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Why gas prices drive the way we think about the economy

Two economic data points that came out on Thursday, the consumer sentiment index and the retail sales figurespaint different pictures of this economy,

The Consumer Sentiment Index, from the University of Michigan, is up from last month and a little stronger than expected by economists. This suggests that consumers are paying more attention to labor market strength and rising wages than to inflation.

Retail sales for March, from the Commerce Department, were up half a percent from the previous month.

The largest increases in spending have been in food and beverages and, of course, gas stations – up almost 9% between February and last month. It sounds like the kind of inflation that would put a damper on consumer optimism. But Thursday’s retail numbers could make the situation at the pumps worse than it really is.

“As a society, gas prices are something we all have a right to complain about, just like traffic and weather,” said Michael Noel, who teaches economics at Texas Tech University.

He was kidding a bit there, but “there’s a real element to it,” Noel said. “People’s fuel consumption depends on certain factors that are difficult to change. Like the type of car they drive, their fuel consumption, the distance they live from their place of work or places they go.

People who earn less spend a higher percentage of their income on gasoline, so they are the most affected by price spikes. But even those with great means like to complain about it.

“You could even say the psychology is even worse than the actual economic impact,” Noel said.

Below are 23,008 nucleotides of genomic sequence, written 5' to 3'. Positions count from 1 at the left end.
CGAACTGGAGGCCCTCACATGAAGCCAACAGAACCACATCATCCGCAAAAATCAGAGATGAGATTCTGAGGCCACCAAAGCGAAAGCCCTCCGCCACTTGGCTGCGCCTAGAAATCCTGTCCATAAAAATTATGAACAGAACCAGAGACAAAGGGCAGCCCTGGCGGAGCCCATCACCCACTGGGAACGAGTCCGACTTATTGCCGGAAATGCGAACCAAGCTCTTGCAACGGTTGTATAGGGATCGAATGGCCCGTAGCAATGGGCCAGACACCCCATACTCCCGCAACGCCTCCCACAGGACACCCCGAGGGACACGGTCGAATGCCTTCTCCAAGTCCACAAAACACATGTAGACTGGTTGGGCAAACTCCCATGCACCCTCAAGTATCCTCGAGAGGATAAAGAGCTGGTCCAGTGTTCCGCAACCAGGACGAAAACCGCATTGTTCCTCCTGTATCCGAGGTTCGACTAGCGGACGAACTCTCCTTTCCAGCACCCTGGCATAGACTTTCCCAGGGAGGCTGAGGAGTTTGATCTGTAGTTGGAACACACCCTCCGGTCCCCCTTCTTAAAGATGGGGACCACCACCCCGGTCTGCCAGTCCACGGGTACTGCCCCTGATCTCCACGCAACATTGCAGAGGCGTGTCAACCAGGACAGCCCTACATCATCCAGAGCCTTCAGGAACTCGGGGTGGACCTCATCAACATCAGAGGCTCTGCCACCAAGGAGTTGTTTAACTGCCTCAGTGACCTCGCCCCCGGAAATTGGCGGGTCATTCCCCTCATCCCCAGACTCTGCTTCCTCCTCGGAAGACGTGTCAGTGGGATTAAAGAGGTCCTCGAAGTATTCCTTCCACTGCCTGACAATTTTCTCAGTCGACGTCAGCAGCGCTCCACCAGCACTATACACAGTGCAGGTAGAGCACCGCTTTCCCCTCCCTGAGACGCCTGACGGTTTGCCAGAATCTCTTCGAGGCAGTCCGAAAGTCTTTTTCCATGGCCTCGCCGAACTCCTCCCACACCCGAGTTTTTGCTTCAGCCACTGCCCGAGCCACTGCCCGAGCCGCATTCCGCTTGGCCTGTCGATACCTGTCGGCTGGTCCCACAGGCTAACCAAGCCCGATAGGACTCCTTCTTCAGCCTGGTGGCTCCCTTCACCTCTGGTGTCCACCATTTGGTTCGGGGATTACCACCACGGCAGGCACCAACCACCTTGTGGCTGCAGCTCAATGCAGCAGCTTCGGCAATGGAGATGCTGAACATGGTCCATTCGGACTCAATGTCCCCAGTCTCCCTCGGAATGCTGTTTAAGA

That’s because gas prices are in our faces all the time, said Ted Rossman, senior industry analyst at

“It’s one of those where you drive around town, you see the billboards, you can’t miss it. It’s a really obvious form of inflation,” Rossman said.

The most recent price spike occurred when Russia invaded Ukraine and Brent futures neared $140 a barrel. Akshay Rao of the University of Minnesota said gasoline prices have risen very quickly.

“When there is a supply shock, the rational gas station will consider the higher price they will have to pay to replenish their existing stock. And if they don’t raise the price of gasoline, they will run out of money when they buy gasoline,” Rao said.

But oil prices have fallen by around 20% since then, so why isn’t gas much cheaper?

“The reason is that now they are valuing their inventory at the price they paid,” according to Rao.

That said, gas prices have fallen about 6% since last month, AAA reported.

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